I wrote my dissertation, Womanish Ways, in about a year. I had the funding to concentrate on it completely without working or teaching, and I had the motivation to get it one before I started my first position as a professor. As a graduate student, it was a privileged position to be in. But as a writer, I have been questioning lately if it was a good thing. Completing that work was probably the last time I had a consistent daily writing practice.
Dissertation writing was a weird and intense time. As the years go by, I have probably made it more romantic and idyllic than it was, but I remember with fondness the way my days revolved around the work. Wake up, eat, write all day and night, sleep in, wake up, eat, write, etc. I lived at home that year, so my responsibilities were few, and my mother was incredibly generous in creating a space for incredible focus. Much like having a baby, the painful parts of that writing labor do not dominate my memories of that time. In fact, if it wasn’t for the retellings of others (one of my mom’s friends, for example, would ask, “How’s the vampire doing?”), I probably would have convinced myself by now that it was all pink, fluffy unicorns dancing on rainbows.
Now that I’m writing again more regularly as well as writing in community, I have been working through a lot of ideas (and, frankly, baggage) around my writing and my relationship to it. I have gained increasing insight on the ways my dissertation writing still impacts my process and progress today. As a result of that season, I had created limiting expectations about the conditions I needed to write. It focused me on my ability to create significant output while obscuring the process and years of input that came before those months. It shaped my perception of audience, voice, value, and so much more.
As I am working through these things, it has been great to know that I’m not alone. Many of the writers I am connecting with now have expressed all sorts of wrestling with expectations, process, progress, and product. So my prayer today is for myself as well as all of us in the work of writing, creating, and surrendering all parts of every process we’re in to Him.
Creator God, You give good gifts. Writing (creating), with all its ups and downs, is one of Your good gifts to me, and I am grateful. Please make of my writing–this gift–what You will. Help me to see it with Your eyes each day. Encourage my heart to embrace the process, celebrate the progress, and dismiss that expectations that are premeditated disappointments in my work. Give me the strength to release patterns, conditions, habits, and goals of the past and cling to just You for what is to come–for what we will make today. I want You to take the lead here. Walk me into new words, new dreams, and new creations that honor You. You have already equipped me with what I need. Thank You, Lord. Cultivate in me a spirit of boldness to try new things as well as a spirit of discernment to hear Your voice and guidance for direction. I am so thankful for every opportunity You give to collaborate with You in the beauty of making.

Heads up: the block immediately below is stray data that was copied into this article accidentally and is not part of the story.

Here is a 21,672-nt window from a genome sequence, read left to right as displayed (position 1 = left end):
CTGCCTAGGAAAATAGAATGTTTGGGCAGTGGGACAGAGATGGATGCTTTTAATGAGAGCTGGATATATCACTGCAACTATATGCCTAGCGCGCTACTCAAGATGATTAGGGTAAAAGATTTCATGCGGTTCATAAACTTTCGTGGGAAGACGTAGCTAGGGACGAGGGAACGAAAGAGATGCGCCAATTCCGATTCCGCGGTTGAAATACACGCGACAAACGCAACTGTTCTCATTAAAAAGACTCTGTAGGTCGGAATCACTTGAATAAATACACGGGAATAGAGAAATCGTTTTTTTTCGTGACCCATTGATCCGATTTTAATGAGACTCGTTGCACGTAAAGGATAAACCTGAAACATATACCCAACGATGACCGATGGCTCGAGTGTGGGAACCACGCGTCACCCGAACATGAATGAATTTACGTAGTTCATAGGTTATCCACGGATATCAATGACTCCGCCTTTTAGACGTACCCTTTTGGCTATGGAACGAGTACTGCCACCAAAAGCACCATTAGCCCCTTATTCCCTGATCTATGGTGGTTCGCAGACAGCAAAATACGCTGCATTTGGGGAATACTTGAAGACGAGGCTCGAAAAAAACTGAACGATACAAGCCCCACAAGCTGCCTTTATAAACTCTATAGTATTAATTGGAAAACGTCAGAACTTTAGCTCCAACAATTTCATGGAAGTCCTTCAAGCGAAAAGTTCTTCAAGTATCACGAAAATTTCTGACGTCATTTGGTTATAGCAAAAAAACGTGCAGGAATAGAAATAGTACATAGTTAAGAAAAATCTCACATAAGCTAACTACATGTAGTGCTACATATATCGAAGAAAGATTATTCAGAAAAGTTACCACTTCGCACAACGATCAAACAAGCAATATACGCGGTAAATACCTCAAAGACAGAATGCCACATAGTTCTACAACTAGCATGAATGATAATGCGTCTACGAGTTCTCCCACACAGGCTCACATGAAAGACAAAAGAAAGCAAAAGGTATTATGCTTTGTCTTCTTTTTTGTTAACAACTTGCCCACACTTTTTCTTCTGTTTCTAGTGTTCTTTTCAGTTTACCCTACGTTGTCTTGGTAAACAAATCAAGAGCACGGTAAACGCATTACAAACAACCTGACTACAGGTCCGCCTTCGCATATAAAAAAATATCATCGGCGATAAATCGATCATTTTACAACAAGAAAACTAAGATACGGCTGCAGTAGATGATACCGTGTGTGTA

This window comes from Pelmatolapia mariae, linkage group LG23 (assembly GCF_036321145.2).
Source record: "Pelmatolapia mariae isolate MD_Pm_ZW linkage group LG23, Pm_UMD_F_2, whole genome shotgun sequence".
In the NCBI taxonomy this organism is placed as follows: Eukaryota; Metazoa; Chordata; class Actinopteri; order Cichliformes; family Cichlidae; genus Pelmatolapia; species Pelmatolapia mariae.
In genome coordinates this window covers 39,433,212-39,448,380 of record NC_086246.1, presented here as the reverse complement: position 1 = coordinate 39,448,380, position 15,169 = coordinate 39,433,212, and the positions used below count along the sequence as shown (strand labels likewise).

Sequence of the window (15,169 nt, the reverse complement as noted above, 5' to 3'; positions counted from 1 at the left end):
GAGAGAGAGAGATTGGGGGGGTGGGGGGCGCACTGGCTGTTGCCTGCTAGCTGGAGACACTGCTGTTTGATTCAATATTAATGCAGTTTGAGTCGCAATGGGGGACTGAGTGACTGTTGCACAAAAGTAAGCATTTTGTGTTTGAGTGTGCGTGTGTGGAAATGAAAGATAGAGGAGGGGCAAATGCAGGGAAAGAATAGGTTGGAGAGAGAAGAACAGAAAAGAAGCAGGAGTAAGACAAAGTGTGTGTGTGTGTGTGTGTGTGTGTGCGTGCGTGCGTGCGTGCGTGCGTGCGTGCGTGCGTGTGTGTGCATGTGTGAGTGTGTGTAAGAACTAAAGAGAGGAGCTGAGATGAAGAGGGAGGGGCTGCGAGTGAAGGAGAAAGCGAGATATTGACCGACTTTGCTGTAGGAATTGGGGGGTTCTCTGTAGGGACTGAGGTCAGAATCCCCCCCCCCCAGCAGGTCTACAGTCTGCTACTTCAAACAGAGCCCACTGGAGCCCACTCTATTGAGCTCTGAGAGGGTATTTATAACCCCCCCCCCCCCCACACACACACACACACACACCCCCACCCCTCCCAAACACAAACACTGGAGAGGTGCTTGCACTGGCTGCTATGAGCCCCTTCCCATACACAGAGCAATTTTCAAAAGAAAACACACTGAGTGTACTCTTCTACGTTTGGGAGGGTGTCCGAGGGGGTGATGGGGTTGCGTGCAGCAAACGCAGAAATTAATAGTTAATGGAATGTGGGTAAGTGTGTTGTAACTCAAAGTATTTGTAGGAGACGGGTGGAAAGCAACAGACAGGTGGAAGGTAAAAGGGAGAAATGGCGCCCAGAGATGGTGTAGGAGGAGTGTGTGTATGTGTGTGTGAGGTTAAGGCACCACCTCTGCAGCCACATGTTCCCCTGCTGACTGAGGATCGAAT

Grow in me Your fruit in this creative process. Refresh my love of writing each morning and point me to joy in the insights and connections we make together. Allow me to enter my creative space daily with Your abiding peace and patience. Direct the kindness You’ve instilled in me to those You would call me to serve with this art. Cast each piece in goodness, and may You get the glory in my faithfulness. Restore in me a spirit of gentleness at the end of each night that I may be satisfied with (and not critical of) my progress for the day. In You, may I find the power to be focused (self-controlled) in stewarding Your great and amazing gift.
In Jesus’ Name,